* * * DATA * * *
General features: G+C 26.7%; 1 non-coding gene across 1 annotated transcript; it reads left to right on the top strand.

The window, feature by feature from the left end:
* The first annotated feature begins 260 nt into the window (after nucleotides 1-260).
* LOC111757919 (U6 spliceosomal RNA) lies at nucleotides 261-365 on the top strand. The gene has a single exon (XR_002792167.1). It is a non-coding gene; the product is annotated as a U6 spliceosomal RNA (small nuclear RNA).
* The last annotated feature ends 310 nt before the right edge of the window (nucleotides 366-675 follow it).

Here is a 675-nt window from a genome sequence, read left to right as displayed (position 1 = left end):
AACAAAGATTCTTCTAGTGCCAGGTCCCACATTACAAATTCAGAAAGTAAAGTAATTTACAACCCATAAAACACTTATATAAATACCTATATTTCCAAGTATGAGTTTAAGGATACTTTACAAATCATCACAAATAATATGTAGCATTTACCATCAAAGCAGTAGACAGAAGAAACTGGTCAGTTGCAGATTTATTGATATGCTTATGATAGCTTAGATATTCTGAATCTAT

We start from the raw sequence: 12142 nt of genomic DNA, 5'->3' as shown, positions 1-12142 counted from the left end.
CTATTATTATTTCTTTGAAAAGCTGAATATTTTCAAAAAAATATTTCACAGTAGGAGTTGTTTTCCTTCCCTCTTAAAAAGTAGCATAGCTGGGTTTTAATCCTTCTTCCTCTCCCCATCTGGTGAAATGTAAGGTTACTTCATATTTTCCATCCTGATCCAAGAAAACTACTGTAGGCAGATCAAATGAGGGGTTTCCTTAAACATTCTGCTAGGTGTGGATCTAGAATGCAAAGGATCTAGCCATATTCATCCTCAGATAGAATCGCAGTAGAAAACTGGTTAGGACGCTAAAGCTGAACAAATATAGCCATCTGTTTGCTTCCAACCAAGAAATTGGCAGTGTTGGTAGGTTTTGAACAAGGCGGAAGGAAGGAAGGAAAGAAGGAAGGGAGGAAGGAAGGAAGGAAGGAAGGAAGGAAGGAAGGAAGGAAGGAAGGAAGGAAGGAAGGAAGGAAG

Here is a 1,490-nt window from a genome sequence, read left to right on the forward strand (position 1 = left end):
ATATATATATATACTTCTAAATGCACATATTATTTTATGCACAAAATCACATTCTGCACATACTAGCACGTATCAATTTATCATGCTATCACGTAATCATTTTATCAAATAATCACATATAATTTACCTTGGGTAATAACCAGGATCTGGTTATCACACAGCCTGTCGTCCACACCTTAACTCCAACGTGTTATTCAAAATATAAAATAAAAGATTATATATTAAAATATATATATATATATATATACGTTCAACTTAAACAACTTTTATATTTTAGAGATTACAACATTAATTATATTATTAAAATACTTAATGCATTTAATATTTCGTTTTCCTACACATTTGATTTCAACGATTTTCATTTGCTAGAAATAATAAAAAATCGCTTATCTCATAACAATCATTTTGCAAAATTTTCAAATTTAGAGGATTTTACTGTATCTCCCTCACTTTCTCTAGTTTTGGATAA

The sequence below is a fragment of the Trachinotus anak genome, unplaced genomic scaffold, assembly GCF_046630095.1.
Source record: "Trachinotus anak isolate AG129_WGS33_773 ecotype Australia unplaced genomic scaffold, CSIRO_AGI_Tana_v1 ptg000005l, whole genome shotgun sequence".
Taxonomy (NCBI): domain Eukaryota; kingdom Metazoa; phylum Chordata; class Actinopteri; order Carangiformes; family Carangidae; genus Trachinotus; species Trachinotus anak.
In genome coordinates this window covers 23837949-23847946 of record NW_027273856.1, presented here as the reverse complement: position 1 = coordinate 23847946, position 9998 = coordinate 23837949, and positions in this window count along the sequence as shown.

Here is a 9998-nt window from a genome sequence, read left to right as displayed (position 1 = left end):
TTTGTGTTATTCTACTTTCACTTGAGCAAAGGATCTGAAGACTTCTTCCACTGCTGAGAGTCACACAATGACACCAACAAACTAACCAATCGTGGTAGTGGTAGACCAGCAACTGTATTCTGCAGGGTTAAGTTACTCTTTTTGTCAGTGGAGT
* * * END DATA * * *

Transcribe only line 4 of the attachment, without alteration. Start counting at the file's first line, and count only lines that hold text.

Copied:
* LOC111757919 (U6 spliceosomal RNA) lies at nucleotides 261-365 on the top strand. The gene has a single exon (XR_002792167.1). It is a non-coding gene; the product is annotated as a U6 spliceosomal RNA (small nuclear RNA).